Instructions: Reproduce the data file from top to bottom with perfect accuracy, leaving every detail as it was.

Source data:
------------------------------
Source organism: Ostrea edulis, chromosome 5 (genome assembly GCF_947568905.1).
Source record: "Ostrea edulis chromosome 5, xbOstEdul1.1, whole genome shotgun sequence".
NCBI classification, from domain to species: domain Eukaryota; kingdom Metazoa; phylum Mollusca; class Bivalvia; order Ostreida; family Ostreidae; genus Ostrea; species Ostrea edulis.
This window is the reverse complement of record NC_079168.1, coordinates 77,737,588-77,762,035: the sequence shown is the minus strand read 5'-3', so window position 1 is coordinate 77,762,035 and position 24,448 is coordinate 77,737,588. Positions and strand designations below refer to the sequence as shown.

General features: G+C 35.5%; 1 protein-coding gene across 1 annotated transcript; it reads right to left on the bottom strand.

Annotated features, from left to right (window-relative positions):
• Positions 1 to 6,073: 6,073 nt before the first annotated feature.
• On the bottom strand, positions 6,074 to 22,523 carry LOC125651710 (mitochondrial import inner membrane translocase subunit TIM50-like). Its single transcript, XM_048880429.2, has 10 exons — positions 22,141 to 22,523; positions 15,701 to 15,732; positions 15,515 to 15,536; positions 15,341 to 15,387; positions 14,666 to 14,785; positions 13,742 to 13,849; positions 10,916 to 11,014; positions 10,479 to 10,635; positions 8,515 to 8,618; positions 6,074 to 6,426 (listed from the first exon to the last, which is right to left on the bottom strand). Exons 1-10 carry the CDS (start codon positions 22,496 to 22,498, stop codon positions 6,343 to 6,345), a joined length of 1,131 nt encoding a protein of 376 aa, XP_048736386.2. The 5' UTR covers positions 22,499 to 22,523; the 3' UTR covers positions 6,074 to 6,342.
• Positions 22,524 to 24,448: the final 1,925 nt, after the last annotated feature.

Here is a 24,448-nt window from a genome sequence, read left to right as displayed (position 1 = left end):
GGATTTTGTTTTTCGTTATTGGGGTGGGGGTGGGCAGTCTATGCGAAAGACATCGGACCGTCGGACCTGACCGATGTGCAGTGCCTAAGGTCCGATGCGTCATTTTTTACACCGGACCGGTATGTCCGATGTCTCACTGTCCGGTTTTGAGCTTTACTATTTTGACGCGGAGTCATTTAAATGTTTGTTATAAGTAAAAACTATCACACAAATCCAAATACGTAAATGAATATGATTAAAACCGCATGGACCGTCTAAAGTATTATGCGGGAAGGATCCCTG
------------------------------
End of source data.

Source organism: Ostrea edulis, chromosome 5 (genome assembly GCF_947568905.1).
Source record: "Ostrea edulis chromosome 5, xbOstEdul1.1, whole genome shotgun sequence".
NCBI classification, from domain to species: domain Eukaryota; kingdom Metazoa; phylum Mollusca; class Bivalvia; order Ostreida; family Ostreidae; genus Ostrea; species Ostrea edulis.
This window is the reverse complement of record NC_079168.1, coordinates 77,737,588-77,762,035: the sequence shown is the minus strand read 5'-3', so window position 1 is coordinate 77,762,035 and position 24,448 is coordinate 77,737,588. Positions and strand designations below refer to the sequence as shown.

General features: G+C 35.5%; 1 protein-coding gene across 1 annotated transcript; it reads right to left on the bottom strand.

Annotated features, from left to right (window-relative positions):
• Positions 1 to 6,073: 6,073 nt before the first annotated feature.
• On the bottom strand, positions 6,074 to 22,523 carry LOC125651710 (mitochondrial import inner membrane translocase subunit TIM50-like). Its single transcript, XM_048880429.2, has 10 exons — positions 22,141 to 22,523; positions 15,701 to 15,732; positions 15,515 to 15,536; positions 15,341 to 15,387; positions 14,666 to 14,785; positions 13,742 to 13,849; positions 10,916 to 11,014; positions 10,479 to 10,635; positions 8,515 to 8,618; positions 6,074 to 6,426 (listed from the first exon to the last, which is right to left on the bottom strand). Exons 1-10 carry the CDS (start codon positions 22,496 to 22,498, stop codon positions 6,343 to 6,345), a joined length of 1,131 nt encoding a protein of 376 aa, XP_048736386.2. The 5' UTR covers positions 22,499 to 22,523; the 3' UTR covers positions 6,074 to 6,342.
• Positions 22,524 to 24,448: the final 1,925 nt, after the last annotated feature.

Here is a 24,448-nt window from a genome sequence, read left to right as displayed (position 1 = left end):
GGATTTTGTTTTTCGTTATTGGGGTGGGGGTGGGCAGTCTATGCGAAAGACATCGGACCGTCGGACCTGACCGATGTGCAGTGCCTAAGGTCCGATGCGTCATTTTTTACACCGGACCGGTATGTCCGATGTCTCACTGTCCGGTTTTGAGCTTTACTATTTTGACGCGGAGTCATTTAAATGTTTGTTATAAGTAAAAACTATCACACAAATCCAAATACGTAAATGAATATGATTAAAACCGCATGGACCGTCTAAAGTATTATGCGGGAAGGATCCCTG